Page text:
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Church stands firm on its position on tax

The decision by some Congregational Christian Church of Samoa (C.C.C.S.) Ministers to pay their taxes is their own.

It doesn’t change the Church’s position on the matter.

That is the response from the Secretary of the National Council of Churches (N.C.C.) Reverend Mauga Motu, who is also a senior Minister of C.C.C.S.

Speaking to the Sunday Samoan, Rev. Motu, said the latest development is another layer of a matter that is already complex and sensitive.

“I personally feel they did that based on their own freewill and their own individual beliefs,” he said.

“That is their personal view that they feel they have to (pay tax) but it does not affect the status of the church on the issue.

“That is how I see it but I do not want to go deep into it because everyone is entitled to their own opinion. That is their position as individuals on the matter.”

Asked about concerns that the church ministers who have registered to pay tax could be reprimanded and disciplined by the General Assembly, Rev. Motu said he was not aware of anything like that.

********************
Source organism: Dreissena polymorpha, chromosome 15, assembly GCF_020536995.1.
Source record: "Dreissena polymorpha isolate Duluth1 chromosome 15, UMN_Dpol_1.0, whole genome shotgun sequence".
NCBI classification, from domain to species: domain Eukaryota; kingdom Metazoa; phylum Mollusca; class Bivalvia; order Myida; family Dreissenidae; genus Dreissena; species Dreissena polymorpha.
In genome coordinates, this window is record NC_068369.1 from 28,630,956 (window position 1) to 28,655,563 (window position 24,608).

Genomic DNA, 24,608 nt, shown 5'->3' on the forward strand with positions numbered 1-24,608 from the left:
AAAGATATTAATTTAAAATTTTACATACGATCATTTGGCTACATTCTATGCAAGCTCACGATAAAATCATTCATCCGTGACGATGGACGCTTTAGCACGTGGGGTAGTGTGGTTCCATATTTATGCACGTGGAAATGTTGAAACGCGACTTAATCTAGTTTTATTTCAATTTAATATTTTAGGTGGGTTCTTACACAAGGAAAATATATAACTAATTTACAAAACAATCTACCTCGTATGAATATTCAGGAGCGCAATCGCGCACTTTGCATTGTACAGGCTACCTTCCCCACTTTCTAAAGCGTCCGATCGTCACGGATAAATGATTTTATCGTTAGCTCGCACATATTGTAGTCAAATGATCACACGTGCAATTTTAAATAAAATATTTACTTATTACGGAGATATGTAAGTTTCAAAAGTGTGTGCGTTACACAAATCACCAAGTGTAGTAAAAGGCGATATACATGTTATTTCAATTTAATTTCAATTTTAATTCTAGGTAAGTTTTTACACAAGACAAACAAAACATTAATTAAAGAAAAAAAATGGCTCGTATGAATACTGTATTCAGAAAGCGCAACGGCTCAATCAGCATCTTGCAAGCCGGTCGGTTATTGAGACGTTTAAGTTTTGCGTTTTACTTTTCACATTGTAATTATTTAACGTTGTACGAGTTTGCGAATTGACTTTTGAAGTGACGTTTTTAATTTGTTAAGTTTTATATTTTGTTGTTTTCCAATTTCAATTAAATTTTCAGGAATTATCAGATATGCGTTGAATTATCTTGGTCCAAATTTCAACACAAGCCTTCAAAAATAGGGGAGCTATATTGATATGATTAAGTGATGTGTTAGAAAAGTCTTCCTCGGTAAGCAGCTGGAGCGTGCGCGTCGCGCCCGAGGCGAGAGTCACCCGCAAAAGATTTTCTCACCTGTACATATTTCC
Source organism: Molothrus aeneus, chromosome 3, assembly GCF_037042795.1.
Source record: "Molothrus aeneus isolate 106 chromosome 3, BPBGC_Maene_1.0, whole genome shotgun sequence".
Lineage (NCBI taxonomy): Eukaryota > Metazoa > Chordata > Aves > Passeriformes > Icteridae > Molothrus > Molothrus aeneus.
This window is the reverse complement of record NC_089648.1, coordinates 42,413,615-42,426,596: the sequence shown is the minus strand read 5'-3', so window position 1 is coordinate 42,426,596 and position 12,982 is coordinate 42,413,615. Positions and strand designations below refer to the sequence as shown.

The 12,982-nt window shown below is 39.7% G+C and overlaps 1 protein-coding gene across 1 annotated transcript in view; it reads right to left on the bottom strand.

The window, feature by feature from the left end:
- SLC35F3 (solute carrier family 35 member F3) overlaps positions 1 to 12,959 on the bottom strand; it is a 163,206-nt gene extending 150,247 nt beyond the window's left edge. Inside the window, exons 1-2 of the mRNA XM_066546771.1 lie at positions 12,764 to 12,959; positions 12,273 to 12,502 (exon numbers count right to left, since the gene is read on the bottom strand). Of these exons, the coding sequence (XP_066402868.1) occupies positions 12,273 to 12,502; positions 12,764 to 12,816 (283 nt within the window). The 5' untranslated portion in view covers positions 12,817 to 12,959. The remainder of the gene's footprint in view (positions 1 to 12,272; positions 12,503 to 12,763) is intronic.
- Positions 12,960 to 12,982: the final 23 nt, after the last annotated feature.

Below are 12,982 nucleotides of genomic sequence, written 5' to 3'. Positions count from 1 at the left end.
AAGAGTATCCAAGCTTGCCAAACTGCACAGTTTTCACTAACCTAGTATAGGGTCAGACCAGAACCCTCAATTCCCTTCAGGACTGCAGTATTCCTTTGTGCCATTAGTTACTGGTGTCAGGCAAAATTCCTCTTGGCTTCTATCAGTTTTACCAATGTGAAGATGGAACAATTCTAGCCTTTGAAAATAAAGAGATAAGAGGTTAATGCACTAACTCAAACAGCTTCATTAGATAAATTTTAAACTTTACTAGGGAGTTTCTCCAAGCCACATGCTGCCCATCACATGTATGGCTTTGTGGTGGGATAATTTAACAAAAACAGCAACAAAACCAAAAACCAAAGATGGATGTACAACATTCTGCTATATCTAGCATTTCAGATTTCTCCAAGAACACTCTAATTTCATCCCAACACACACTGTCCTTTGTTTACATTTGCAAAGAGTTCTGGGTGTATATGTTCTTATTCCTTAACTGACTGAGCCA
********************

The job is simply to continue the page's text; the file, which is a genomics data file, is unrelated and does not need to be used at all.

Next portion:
“I have not been told of any discussion like that for those church ministers,” he assured.

“Everything in relation to that I guess will be known during the next General Assembly in May.”

Asked if he was paying the tax in the middle of church and Government stand off, Rev. Motu said no.

Asked if he is worried that not paying tax might affect his position as the Secretary of N.C.C., he said: “I am not responsible for that.”

Three weeks ago, the Government confirmed that close to 20 C.C.C.S. Ministers are already paying taxes, contrary to the Church’s official position on the law.

One of them told the Samoa Observer it is his duty to do so.

Speaking to the condition of anonymity the church minister said paying tax is the right thing to do.

“What I am doing is the right move in my view,” he said.

“This is a very delicate issue and at the same time I don’t want to hurt the church in any manner.

“I think it is just a lack of understanding (on the part of the church) about the importance of paying taxes and contributing to the development of one’s country.”

The church minister is among 18 who are already paying their taxes despite the position of their general assembly.

Meanwhile, there are 20 church ministers facing four tax related charges each before the District Court.

All of the 20 church ministers have pleaded not guilty to the charges and are scheduled to be in Court for hearing on the July 1, 2019.

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